Maggie Finds Her Muse
When her partner of four years tells author Maggie Bliss her work – which pays the bills- is insignificant and demands she drops what she’s doing and whip up a meal for his guests, she decides it’s time to make some changes in her life. She kicks him out of her house and calls her agent Lee to advise him that she’s been lying and doesn’t have a single word written on the final book in her popular trilogy. Not one scene has been blocked out in the novel which – if she manages to get it in on time -will be optioned for television and move Maggie’s career to the big leagues. She’s desperate for inspiration and fortunately, Lee has just the solution. Join him and his partner Martin on their annual trip to Paris. They will eat, they will shop, and Maggie will find her muse and save both their careers.
And he’s not wrong. The luxurious apartment, supportive friends and mouthwatering food reinvigorate her soul. Better yet, the chance to reconnect with her daughter Nic, who has been living in France for the past year, soothes whatever angst Maggie had been feeling from the recent breakup. When, a few days after arriving, Lee and Martin go to visit their vineyard and leave Maggie on her own in Paris, she awakens with renewed vigor, a vague plotline in her mind and – a strange man in the bathtub. It turns out Max, another friend of the couple, is in Paris for a conference and was offered the opportunity to stay there as well.
The handsome, charming, debonair Max becomes Maggie’s new guide through Paris, taking her to various salons and shops for a complete makeover and showing her all the best places to eat in a city blessed with the best food in the world. Max proves to be the catalyst she needs to move beyond her writer’s block, and Maggie finds herself writing morning and night, completely motivated by the beauty and wonder of the City of Lights and all the delicious possibilities it offers.
Then her ex-husband Alan arrives to visit their daughter, is completely impressed with Maggie’s makeover and Maggie realizes she has a decision to make. Does she want to make a move on Max and let him know she’s ready to grow their friendship into something more? Or does she want to make her daughter happy by going back to the comfortable if bland relationship she had with her ex-decades ago?
This lighthearted novel has some really great things going for it. First, the portrayal of Maggie’s trip to Paris is fantastic. The author does a terrific job of balancing touristy descriptions of the area with capturing the heart of its grace, beauty and charm through its people and culture – this is easily one of the best romance novel armchair adventures I have ever been on. Also, I loved that Maggie, Max and Alan are all past forty; it was so refreshing to read a novel about older protagonists who act their ages. Their behavior reflected the greater patience, quieter demeanors and more leisurely pacing of life after the kids have moved out. It’s nice that Maggie really thinks through what her next move should be romance wise – she carefully considers how she feels about each man and what life with them would mean. And I liked that there are no villains here – both men are awesome in their unique ways and when turned down, the loser is as gracious in his loss as one could hope for. Most of the time in a love triangle I will root for one potential pairing over the other, but this time I found myself accepting of whichever match up occurred, I liked both men that much. Alan, a former professor, is kind and steady and smart and sweet. Max, a hot shot banker, is also kind and steady and smart. He’s a bit more sophisticated and elegant than Alan but at their core, both are thoughtful, reflective people who know how to react maturely in every situation.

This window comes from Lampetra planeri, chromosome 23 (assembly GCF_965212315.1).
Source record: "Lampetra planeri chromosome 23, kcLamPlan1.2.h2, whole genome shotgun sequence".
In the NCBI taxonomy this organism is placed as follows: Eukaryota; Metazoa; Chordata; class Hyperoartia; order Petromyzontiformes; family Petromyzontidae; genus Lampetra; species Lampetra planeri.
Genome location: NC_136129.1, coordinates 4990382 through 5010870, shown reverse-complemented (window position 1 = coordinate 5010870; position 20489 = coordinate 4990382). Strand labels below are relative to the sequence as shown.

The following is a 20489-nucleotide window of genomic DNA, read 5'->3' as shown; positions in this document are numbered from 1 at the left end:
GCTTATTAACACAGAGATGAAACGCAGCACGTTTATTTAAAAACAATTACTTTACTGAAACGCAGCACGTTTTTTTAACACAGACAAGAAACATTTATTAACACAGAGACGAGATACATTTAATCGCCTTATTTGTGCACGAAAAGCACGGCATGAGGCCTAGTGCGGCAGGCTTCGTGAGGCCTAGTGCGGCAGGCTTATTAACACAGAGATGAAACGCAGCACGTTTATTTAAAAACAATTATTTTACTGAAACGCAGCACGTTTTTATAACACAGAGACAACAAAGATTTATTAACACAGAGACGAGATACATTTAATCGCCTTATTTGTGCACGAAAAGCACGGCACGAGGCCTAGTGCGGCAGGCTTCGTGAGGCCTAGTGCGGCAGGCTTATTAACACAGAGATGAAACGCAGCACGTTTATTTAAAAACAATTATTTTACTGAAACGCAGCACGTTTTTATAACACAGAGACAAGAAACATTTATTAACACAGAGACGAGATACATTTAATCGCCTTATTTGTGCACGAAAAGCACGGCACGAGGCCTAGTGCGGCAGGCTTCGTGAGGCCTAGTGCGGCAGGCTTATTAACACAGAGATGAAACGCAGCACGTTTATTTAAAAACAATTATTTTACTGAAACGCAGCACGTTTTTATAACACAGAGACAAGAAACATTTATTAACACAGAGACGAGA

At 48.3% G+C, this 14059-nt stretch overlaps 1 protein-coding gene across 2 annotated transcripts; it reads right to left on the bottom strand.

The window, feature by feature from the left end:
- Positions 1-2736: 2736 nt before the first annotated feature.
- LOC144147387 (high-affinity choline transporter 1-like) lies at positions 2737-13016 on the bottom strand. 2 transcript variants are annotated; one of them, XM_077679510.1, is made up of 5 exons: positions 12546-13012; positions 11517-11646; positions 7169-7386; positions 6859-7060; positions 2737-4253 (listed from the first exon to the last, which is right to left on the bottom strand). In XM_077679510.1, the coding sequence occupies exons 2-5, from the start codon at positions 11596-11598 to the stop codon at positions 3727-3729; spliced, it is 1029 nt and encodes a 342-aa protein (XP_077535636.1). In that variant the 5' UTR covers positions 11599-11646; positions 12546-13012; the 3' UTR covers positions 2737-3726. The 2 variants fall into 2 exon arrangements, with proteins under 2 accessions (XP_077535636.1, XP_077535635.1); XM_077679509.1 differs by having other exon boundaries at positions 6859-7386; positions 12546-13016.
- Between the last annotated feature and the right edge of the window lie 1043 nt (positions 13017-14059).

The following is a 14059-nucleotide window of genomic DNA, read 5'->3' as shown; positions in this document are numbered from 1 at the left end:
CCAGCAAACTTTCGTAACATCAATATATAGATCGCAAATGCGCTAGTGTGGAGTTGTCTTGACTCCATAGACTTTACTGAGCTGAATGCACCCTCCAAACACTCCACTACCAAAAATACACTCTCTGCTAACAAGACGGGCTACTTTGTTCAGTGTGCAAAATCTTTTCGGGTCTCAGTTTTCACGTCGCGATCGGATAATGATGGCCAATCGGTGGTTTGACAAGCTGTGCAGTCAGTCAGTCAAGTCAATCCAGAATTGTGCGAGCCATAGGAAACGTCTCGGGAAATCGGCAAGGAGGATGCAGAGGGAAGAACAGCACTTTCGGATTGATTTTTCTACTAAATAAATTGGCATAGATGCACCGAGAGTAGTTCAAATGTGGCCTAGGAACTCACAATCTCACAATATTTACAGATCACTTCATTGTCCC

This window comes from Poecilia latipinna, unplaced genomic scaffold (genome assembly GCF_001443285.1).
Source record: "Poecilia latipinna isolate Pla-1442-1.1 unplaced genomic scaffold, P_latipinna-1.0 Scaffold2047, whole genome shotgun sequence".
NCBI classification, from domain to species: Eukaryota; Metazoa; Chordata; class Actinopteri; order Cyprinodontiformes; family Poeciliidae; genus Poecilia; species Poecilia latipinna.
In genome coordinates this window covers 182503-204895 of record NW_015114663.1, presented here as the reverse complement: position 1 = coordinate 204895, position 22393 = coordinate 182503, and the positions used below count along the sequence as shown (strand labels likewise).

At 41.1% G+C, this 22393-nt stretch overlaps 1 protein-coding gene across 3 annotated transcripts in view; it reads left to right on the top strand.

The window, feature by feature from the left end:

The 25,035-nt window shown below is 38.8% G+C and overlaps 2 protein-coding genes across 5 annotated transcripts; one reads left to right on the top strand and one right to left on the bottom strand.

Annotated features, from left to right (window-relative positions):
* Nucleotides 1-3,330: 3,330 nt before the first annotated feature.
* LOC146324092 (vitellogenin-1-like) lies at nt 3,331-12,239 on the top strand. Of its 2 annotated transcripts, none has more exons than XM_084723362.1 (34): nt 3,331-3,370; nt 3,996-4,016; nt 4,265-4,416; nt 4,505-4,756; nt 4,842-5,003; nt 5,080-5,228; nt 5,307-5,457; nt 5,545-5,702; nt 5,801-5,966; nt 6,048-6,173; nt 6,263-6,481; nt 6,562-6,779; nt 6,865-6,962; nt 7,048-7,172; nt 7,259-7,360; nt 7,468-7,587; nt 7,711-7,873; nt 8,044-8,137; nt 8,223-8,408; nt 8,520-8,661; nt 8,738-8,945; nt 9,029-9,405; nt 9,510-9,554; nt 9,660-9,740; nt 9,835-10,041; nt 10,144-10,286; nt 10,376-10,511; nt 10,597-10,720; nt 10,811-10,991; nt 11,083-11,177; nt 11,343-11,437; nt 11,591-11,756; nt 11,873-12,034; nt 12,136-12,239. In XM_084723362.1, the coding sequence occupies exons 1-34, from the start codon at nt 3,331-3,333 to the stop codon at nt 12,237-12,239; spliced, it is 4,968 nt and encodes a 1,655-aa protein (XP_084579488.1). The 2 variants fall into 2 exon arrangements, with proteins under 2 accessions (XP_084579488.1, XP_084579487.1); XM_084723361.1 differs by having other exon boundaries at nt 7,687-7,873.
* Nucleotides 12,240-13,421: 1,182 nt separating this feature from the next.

Maggie is mostly like that as well. She’s a bit more impetuous than either hero and tends to base a lot of her responses on feelings rather than logic, but she’s still kind, retrospective and clever. At least for the first three quarters of the book.
This is where we come to the couple of quibbles that kept Maggie Finds Her Muse from DIK status. In the last quarter of the narrative the author decides she needs a climatic event and comes up with one that makes Maggie look both immature and selfish. The whole scenario knocked the grade down because it’s both unnecessary and shows a woman using her daughter and love interest in a rather callous manner.
Less of a problem but still irksome to me was how quickly Maggie hooked up with a new guy. She’s kicked out her live-in partner of four years at the start of the novel and within a month is involved in a love triangle. I received the sense that she couldn’t stand to be on her own and always needed a man in her life, and that’s a trait I tend to find a bit off-putting.
While not without flaws, I would still recommend Maggie Finds Her Muse to those who enjoy low key rom-coms and to anyone looking for older heroes who are to die for. It’s a quick, easy, fun read and the gloriously well captured Parisian setting makes the foibles easy to forgive.